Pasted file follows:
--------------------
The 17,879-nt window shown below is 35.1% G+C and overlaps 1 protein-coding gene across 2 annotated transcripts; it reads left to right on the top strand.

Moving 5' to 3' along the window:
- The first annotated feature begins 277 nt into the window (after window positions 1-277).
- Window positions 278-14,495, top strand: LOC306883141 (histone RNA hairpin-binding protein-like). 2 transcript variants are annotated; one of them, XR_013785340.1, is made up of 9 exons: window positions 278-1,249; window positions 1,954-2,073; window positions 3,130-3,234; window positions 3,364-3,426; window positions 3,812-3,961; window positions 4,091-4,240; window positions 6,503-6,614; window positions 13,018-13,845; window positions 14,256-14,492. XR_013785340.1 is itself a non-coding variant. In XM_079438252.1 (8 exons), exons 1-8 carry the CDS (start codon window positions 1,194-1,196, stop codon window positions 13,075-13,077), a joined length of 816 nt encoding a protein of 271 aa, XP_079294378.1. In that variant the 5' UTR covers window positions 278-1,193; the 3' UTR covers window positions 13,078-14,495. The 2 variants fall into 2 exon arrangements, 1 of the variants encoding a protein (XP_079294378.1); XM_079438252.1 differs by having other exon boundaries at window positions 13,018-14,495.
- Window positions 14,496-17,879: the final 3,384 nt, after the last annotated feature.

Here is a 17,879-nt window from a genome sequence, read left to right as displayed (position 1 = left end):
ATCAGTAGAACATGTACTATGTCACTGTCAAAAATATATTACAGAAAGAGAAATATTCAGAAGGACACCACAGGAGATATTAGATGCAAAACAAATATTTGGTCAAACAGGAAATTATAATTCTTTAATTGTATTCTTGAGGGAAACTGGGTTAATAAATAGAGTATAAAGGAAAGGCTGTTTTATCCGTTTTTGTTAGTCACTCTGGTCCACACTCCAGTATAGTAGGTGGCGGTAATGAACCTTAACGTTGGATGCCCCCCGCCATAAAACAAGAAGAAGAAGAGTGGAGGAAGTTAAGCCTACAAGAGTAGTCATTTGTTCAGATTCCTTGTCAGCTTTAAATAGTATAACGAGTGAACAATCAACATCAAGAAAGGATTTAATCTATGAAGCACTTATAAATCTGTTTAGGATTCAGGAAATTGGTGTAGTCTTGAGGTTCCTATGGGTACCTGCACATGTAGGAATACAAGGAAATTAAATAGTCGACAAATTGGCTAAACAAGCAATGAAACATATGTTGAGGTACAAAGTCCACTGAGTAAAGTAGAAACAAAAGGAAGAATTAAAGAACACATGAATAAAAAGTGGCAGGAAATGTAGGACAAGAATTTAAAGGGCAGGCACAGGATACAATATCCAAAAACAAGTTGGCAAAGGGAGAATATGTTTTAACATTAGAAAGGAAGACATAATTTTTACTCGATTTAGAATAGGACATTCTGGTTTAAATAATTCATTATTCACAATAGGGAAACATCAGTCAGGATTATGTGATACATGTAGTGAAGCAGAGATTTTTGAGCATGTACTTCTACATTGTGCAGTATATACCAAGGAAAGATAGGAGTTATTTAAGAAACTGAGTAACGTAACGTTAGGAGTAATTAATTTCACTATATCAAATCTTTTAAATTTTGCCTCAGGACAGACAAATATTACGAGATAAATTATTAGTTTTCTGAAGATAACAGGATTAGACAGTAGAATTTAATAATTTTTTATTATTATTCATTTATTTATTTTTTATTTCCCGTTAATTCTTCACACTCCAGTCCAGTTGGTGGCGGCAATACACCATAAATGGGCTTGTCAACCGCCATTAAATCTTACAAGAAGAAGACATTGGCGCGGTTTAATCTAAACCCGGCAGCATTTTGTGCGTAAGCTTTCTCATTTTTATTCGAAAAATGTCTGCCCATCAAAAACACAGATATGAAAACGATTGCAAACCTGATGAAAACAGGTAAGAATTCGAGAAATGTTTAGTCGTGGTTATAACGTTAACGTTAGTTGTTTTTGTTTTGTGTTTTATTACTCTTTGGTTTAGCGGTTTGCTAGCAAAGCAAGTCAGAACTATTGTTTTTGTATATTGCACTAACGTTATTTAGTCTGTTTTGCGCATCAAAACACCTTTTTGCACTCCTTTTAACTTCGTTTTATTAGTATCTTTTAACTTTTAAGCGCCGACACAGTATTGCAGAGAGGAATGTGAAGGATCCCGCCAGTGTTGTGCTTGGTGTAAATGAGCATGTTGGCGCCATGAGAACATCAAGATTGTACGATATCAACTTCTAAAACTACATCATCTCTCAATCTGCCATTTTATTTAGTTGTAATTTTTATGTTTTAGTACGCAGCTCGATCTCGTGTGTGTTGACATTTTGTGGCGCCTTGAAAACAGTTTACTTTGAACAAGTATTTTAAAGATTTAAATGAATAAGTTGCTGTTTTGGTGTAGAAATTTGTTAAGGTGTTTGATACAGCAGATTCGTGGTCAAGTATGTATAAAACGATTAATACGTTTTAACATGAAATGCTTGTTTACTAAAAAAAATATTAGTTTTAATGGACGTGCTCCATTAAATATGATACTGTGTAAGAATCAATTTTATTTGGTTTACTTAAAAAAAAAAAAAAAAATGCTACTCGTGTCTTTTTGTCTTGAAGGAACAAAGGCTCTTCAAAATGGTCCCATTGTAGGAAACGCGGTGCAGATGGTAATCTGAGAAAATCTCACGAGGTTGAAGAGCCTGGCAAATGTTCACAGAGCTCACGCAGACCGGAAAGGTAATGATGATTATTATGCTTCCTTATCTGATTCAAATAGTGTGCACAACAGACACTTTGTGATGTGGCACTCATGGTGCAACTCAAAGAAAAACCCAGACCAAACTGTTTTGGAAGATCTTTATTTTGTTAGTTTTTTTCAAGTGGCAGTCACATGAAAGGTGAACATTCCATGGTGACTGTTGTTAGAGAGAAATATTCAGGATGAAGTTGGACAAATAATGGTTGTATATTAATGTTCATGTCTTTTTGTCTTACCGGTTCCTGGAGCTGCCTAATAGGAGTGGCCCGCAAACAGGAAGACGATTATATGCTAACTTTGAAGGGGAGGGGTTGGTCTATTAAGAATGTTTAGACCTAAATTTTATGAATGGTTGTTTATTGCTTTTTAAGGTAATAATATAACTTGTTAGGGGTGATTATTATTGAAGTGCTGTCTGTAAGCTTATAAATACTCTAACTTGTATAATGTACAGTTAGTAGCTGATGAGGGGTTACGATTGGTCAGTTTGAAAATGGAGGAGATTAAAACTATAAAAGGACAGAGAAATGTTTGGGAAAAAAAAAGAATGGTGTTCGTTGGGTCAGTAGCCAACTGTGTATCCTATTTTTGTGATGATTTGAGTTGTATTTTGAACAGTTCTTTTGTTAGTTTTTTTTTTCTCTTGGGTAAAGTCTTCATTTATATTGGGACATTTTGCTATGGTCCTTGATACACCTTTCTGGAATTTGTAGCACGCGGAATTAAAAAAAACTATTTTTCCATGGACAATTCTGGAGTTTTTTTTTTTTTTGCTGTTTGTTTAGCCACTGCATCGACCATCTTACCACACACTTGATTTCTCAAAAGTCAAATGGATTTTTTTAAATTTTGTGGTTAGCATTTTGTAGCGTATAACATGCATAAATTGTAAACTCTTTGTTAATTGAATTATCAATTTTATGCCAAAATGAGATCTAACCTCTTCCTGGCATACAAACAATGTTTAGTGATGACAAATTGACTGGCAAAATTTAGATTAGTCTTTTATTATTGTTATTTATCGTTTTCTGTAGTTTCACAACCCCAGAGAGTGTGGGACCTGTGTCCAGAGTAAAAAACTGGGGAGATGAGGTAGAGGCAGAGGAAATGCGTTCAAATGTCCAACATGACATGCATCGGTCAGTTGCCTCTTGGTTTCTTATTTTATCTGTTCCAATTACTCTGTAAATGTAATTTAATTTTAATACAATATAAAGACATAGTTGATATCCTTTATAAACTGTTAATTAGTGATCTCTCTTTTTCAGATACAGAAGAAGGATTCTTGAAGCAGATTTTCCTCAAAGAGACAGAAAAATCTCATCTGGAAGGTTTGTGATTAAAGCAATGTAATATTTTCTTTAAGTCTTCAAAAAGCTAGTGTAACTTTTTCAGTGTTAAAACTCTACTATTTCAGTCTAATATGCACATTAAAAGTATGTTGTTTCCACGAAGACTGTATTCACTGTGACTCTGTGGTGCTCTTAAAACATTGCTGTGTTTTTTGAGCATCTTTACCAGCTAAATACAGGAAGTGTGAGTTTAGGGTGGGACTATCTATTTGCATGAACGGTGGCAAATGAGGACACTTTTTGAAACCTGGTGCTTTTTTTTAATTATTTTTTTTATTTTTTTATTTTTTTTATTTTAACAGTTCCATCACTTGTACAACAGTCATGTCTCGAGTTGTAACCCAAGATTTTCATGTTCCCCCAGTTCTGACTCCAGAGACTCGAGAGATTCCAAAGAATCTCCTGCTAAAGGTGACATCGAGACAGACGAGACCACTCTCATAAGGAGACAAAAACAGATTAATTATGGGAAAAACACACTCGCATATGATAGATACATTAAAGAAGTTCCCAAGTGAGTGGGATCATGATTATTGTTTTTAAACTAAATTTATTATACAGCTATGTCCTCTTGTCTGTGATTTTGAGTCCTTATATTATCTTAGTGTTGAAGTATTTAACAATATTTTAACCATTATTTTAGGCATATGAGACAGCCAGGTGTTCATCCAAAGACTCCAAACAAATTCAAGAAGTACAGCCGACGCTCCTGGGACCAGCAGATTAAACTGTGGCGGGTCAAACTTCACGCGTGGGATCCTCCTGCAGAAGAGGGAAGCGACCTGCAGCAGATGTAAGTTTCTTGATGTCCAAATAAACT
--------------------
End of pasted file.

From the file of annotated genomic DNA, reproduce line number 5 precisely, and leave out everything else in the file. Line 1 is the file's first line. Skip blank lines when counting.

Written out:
- Window positions 14,496-17,879: the final 3,384 nt, after the last annotated feature.